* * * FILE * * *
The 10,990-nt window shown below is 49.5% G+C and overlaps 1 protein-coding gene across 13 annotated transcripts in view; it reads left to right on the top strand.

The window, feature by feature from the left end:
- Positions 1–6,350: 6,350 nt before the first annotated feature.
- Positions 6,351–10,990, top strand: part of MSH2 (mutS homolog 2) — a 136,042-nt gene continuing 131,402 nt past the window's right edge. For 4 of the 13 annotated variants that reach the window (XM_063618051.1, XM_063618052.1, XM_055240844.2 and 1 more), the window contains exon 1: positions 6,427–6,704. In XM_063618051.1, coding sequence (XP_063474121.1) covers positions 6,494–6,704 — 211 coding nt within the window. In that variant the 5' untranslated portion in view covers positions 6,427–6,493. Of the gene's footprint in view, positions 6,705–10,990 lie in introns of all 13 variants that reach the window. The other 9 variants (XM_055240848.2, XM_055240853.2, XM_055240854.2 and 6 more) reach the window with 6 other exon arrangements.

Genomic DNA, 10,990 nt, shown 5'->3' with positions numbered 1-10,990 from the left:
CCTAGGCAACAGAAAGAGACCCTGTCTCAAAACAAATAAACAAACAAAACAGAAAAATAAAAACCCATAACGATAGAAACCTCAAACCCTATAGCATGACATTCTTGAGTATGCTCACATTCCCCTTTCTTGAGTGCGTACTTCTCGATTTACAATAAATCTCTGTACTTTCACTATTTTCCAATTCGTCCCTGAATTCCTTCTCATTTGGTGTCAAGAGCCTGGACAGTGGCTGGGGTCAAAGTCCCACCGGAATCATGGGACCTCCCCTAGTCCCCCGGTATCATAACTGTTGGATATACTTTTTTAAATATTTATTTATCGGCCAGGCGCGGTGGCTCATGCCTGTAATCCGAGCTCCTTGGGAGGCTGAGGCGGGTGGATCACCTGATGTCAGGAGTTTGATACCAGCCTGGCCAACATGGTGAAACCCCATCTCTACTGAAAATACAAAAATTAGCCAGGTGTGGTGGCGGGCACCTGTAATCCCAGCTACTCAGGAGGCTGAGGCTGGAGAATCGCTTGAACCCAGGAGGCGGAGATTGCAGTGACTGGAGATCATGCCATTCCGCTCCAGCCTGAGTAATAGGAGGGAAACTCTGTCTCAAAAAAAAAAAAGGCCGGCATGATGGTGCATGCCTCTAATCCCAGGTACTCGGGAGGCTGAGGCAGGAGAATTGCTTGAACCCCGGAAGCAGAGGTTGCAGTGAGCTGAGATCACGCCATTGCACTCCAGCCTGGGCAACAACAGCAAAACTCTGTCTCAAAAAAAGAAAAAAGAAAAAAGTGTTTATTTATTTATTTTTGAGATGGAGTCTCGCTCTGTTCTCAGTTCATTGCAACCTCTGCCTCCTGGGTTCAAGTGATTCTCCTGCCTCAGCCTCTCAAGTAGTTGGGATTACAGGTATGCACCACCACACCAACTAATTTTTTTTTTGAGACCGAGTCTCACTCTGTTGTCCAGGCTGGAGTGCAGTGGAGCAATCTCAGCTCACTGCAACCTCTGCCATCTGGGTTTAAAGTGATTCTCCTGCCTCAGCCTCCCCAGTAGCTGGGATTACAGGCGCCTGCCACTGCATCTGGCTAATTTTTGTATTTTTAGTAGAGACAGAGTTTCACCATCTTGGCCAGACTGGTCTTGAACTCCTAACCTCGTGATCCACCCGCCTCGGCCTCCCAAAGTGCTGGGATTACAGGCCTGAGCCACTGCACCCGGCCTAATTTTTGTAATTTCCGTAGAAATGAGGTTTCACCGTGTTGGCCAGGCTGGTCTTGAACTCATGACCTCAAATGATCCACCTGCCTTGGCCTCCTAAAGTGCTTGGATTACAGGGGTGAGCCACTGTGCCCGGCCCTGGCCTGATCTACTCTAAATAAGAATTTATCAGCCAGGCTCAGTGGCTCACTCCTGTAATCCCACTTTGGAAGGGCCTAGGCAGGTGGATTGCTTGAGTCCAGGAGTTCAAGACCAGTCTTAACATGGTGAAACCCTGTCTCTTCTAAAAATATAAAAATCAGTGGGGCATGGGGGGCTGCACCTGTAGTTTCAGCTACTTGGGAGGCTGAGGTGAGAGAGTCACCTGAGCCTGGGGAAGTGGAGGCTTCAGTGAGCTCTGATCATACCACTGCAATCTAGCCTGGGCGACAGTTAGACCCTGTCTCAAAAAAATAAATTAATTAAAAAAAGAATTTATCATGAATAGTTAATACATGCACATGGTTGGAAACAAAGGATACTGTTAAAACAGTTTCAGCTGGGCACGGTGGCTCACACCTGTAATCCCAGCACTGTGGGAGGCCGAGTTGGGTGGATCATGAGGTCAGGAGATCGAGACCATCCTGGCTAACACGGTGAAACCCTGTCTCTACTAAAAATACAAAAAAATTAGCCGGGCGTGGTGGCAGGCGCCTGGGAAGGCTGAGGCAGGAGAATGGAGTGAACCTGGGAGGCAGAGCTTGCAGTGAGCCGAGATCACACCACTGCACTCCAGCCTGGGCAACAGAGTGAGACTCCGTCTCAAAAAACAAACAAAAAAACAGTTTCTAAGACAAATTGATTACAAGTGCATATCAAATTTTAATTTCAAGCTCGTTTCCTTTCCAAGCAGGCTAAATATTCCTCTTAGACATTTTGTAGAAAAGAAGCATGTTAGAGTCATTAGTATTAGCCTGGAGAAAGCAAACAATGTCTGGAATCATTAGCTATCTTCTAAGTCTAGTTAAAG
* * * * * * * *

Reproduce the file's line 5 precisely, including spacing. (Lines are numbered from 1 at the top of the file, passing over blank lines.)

Genomic DNA, 10,990 nt, shown 5'->3' with positions numbered 1-10,990 from the left: